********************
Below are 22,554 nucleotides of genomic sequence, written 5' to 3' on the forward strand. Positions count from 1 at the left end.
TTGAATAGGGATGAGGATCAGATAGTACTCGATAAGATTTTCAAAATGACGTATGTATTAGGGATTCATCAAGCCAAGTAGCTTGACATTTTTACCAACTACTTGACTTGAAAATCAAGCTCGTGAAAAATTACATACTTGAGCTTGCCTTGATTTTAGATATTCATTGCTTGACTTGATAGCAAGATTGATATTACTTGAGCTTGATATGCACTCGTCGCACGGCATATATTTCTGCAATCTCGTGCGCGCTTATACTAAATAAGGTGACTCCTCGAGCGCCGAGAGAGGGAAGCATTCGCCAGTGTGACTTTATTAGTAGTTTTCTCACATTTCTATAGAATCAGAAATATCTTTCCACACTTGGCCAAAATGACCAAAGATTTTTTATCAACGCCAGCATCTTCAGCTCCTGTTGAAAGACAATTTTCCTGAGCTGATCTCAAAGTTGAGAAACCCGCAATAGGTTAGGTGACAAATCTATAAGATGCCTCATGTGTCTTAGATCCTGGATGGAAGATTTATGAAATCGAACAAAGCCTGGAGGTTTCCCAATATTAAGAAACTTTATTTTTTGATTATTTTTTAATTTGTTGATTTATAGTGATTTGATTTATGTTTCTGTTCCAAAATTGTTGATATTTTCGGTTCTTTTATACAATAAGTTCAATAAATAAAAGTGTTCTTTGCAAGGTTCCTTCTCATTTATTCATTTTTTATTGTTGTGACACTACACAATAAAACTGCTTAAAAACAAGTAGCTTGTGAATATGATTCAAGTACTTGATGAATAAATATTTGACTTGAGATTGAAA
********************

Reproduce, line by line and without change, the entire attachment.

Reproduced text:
Below are 22,554 nucleotides of genomic sequence, written 5' to 3' on the forward strand. Positions count from 1 at the left end.
TTGAATAGGGATGAGGATCAGATAGTACTCGATAAGATTTTCAAAATGACGTATGTATTAGGGATTCATCAAGCCAAGTAGCTTGACATTTTTACCAACTACTTGACTTGAAAATCAAGCTCGTGAAAAATTACATACTTGAGCTTGCCTTGATTTTAGATATTCATTGCTTGACTTGATAGCAAGATTGATATTACTTGAGCTTGATATGCACTCGTCGCACGGCATATATTTCTGCAATCTCGTGCGCGCTTATACTAAATAAGGTGACTCCTCGAGCGCCGAGAGAGGGAAGCATTCGCCAGTGTGACTTTATTAGTAGTTTTCTCACATTTCTATAGAATCAGAAATATCTTTCCACACTTGGCCAAAATGACCAAAGATTTTTTATCAACGCCAGCATCTTCAGCTCCTGTTGAAAGACAATTTTCCTGAGCTGATCTCAAAGTTGAGAAACCCGCAATAGGTTAGGTGACAAATCTATAAGATGCCTCATGTGTCTTAGATCCTGGATGGAAGATTTATGAAATCGAACAAAGCCTGGAGGTTTCCCAATATTAAGAAACTTTATTTTTTGATTATTTTTTAATTTGTTGATTTATAGTGATTTGATTTATGTTTCTGTTCCAAAATTGTTGATATTTTCGGTTCTTTTATACAATAAGTTCAATAAATAAAAGTGTTCTTTGCAAGGTTCCTTCTCATTTATTCATTTTTTATTGTTGTGACACTACACAATAAAACTGCTTAAAAACAAGTAGCTTGTGAATATGATTCAAGTACTTGATGAATAAATATTTGACTTGAGATTGAAA